Join the growing number who are trying this and kick your shoes off for the first time. The chances are you will be filled with some trepidations. Your foot feels so vulnerable.
Let’s say that you overcome these fears enough to chance taking that first step. For sure you take a lot more care in how you pick up your foot and how you put it down! But there are further challenges. The body sense (sometimes called the proprioceptive sense) has somehow gone to sleep: it is just not used to working at the high-level demand that involves a constant monitoring and adaptation of the foot to the ground. This core-sense has become dumbed-down and numbed-down. At some level your brain knows this. This adds to the feeling of vulnerability and danger. As if all this wasn’t enough already to ensure that you scurry back into the protection of your shoes there is now the fact that your gait has adapted and compensated to the restriction of protective shoes and as one step leads to another there is a whole raft of concerns about just how your foot is striking the ground. The usual and habitual patterns are going to have to be overhauled. It soon becomes clear that you are taking on a lot more than you might have bargained for! However, a growing number of people these days are prepared to take on these radical challenges and a lot more individuals are overcoming the difficulties and are creating a culture of barefoot running and training. I am part of this culture. For 30 years I have been running and teaching the principles that can ensure that these explorations are enjoyable, safe and injury free.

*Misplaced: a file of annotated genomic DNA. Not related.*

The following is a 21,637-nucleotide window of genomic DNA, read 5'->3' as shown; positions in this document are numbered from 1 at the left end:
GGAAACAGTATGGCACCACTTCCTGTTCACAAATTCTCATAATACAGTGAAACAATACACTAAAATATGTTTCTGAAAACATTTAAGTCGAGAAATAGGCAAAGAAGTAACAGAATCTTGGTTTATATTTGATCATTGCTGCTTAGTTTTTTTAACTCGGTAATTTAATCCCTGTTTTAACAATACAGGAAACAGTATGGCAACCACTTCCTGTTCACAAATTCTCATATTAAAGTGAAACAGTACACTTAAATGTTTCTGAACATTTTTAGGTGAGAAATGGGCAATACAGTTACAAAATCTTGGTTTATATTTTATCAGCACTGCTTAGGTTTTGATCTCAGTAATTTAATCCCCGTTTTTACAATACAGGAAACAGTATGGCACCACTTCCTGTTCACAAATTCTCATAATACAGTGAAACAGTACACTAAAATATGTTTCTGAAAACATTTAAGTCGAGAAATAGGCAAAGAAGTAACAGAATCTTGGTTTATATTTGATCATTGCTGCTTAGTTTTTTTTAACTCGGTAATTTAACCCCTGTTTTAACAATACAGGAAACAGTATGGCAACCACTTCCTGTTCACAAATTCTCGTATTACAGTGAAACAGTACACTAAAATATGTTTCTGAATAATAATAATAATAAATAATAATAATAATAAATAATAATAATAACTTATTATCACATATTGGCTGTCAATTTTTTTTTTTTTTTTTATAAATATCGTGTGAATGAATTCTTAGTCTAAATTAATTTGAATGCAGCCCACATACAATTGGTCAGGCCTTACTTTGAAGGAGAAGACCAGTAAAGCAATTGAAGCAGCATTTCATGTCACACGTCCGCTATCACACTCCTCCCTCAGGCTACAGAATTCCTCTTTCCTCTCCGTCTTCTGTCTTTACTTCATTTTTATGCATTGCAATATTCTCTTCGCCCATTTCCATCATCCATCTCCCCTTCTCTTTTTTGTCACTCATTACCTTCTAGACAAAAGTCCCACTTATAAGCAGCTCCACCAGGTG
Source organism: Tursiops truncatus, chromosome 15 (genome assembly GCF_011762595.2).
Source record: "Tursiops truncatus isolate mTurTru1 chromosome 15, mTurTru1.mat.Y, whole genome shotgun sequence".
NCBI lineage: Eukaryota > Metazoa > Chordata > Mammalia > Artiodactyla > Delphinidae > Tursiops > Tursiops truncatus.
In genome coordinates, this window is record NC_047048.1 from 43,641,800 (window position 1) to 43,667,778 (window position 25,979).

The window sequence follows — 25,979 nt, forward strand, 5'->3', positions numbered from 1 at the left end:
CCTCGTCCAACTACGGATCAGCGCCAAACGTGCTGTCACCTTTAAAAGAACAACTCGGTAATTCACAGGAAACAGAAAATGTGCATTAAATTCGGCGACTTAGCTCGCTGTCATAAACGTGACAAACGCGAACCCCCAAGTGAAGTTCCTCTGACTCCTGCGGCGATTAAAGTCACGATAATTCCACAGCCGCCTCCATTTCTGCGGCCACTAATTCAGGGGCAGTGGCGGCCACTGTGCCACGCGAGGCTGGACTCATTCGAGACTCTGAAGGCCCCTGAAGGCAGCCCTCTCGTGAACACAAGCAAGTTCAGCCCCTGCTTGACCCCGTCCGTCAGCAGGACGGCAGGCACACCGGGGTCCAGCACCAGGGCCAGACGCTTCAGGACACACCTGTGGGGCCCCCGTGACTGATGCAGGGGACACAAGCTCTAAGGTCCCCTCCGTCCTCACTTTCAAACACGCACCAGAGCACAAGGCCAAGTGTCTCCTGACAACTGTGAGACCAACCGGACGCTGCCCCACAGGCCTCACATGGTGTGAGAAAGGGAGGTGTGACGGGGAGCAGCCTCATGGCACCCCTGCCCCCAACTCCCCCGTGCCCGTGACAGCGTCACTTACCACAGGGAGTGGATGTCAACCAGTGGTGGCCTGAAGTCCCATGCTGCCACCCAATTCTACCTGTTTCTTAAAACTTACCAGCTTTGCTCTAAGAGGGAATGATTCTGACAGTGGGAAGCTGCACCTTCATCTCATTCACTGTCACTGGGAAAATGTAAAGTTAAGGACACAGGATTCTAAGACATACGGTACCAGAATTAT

Up until recently the whole raison d’être of the shoe industry was solidly built around the foundation of protecting a foot that is considered to be inherently vulnerable, inadequate to the point of sometimes even being referred to as ‘insufficiently evolved’. These assumptions are now being robustly challenged as many individuals have a go at barefootin’ or start to explore minimalist shoes. They will confront multiple levels of disconnection as they open up to this exploration. It’s not just the sole of the shoe that separates the foot from the ground: the head has in many ways become disconnected from the body and a vital sense modality: the body sense has been dumbed down in the process. Just as the the head becomes disconnected from the feet we have become more and more cut off from from our origins as natural runners. There are in fact a whole series of ‘layers of the onion’ to continually peel back. As one layer of disconnection is eased away it reveals the next layer and then the next. It is a process that eventually reveals a natural stride. On the Natural Running Courses for over 25 years we have explored a natural stride by focussing on the following key areas where some support and guidance is necessary:
1. How to become more mindful (careful!) in the way the foot connects to the support of the ground.
2. How to enliven and reconnect with the key proprioceptive body-sense in order to widen the skill base of the walking and running action.
3. How to change the deeply ingrained habits of a lifetime with regards to how you use yourself as you walk and run.
MINDFUL RUNNING AND MECHANICAL RUNNING